Figure 8.6 Organizational Socialization

In the first phase, anticipatory socialization, you envision a specific job or career; this vision, according to Jablin, is likely influenced by family, media, peers, education, and any previous organizational experiences you have had. Along with environmental influences, noted Michael Kramer, the process of anticipatory socialization also takes in process of being recruited and hired by a specific organization.Kramer, M. W. (2010). Organizational socialization: Joining and leaving organizations. Malden, MA: Polity. Hiring, of course, leads to organizational entry and assimilation, the next phase of socialization. Jablin broke this phase down into three segments.Jablin, F. M. (2001). Organizational entry, assimilation, and disengagement/exit. In F. M. Jablin & L. L. Putnam (Eds.), The new handbook of organizational communication: Advances in theory, research, and methods (pp. 732–818). Thousand Oaks, CA: Sage. During preentryDuring the preentry segment of organizational entry, when you have been offered a job but not yet begun, messages from your employer and the formation of initial impressions (on both sides) continue your organizational socialization. when you have been offered a job but not formally begun, you receive messages from the employer and initial impressions—both by and about you—are formed. Then during formal entryDuring the period of your initial formal entry into an organization, socialization continues as managers and coworkers help you “get on board” and as you try to make sense of how you fit in. the organization strives to acclimate you to its ways, while you try to make sense of how you fit in—until you experience the metamorphosisIn the last segment of the entry phase of organizational socialization, you experience the metamorphosis of full assimilation as an established member of the organization. of assimilation as an established member. Finally, the phase of organizational disengagement and exit occurs as you leave your employment. Through the first two phases in which you are recruited and hired, and then initiated and assimilated, organizations use many methods to “get you on board” and foster strong identification: new employee orientation programs, training programs, mentoring programs, information giving, and more.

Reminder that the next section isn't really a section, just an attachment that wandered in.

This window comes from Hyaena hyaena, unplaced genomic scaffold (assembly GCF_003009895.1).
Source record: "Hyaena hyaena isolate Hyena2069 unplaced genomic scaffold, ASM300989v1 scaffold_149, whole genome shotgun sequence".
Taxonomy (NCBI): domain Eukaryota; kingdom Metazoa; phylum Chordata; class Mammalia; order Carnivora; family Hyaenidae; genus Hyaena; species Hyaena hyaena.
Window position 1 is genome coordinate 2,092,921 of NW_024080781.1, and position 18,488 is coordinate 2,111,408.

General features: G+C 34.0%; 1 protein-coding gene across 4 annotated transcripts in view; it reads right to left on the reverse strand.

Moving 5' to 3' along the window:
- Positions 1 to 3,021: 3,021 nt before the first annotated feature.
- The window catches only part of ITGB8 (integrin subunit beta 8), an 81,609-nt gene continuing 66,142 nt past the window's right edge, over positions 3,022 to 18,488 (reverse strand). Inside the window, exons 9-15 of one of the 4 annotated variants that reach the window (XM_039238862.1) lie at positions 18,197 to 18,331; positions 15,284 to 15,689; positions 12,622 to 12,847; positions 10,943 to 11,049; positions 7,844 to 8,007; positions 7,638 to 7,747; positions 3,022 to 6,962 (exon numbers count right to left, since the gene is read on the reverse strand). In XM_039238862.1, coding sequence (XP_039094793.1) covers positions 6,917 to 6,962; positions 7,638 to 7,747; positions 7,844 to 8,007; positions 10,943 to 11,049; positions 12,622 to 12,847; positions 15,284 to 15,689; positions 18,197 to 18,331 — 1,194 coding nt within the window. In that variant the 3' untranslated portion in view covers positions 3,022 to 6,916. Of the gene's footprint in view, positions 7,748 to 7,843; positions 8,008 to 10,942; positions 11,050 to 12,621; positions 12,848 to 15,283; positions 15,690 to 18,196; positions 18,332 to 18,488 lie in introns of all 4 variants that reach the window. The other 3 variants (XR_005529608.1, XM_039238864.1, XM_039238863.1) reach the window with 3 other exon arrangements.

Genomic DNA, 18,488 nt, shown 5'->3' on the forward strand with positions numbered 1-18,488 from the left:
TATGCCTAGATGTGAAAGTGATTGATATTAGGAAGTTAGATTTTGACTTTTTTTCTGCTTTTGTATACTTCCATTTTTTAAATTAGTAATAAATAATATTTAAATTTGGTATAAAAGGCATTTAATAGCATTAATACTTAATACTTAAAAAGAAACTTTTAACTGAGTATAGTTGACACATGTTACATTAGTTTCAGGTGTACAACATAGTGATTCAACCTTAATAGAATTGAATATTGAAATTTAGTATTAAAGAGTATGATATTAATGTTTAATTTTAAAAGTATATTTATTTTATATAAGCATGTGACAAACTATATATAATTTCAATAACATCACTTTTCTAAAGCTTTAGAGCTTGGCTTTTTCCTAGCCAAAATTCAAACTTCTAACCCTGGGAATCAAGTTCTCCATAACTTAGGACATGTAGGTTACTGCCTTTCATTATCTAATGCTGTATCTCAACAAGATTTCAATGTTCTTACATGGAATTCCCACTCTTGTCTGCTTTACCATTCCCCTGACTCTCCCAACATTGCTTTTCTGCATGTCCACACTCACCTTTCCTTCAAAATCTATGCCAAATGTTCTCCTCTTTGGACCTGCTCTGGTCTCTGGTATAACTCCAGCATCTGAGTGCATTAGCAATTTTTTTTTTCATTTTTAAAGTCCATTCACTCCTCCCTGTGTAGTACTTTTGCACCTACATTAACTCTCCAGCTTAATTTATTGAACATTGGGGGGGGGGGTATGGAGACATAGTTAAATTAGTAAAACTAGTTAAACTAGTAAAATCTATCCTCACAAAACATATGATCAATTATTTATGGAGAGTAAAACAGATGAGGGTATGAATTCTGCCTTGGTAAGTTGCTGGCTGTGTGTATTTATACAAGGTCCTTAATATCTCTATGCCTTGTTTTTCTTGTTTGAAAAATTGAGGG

From the perspective of organization leaders, the goal of the socialization is to produce employees who adopt—as we learned in Chapter 7 "Leader and Follower Behaviors & Perspectives"—a desirable followership styleThe concept of different leadership styles has prompted the complementary concept of different followership styles; the literature on management generally presupposes that strong organizational identification is a component of the followership style that effective managerial leadership should produce.. Ira Chaleff described the ideal follower as one how supports the leader and offers corrective feedback when needed.Chaleff, I. (2003). The courageous follower (2nd ed.). San Francisco, CA: Barrett-Koehler. Roger Adair contrasted the Disgruntled follower and the Disengaged follower, with the excited and motivated Doer and the self-sacrificing Disciple.Adair, R. (2008). Developing great leaders, one follower at a time. In R. E. Riggio, I. Chaleff, & J. Lipman-Blumen (Eds.), The art of followership: How great followers create great leaders and organizations (pp. 137–153). San Francisco, CA: Jossey-Bass. Robert Presthus divided followers into Upwardly Mobiles who revel in an organization’s system, Indifferents who go along, and Ambivalents who resist.Presthus, R. (1962). The organizational society: An analysis and a theory. New York, NY: Random House; pg. 15. Robert Kelley proposed a typology of Alienated, Passive, Conformist, and Exemplary followers—the latter combining active engaged in an organization with independent thought and judgment for achieving organizational goals.Kelley, R. (1992). The power of followership: How to create leaders that people want to follow and followers who lead themselves. New York: Doubleday/Currency. A common thread that runs through all of these typologies is the assumption that followers should identify strongly enough with an organization to perform their duties with motivation and commit their independent thought and judgment to the service and benefit of the group.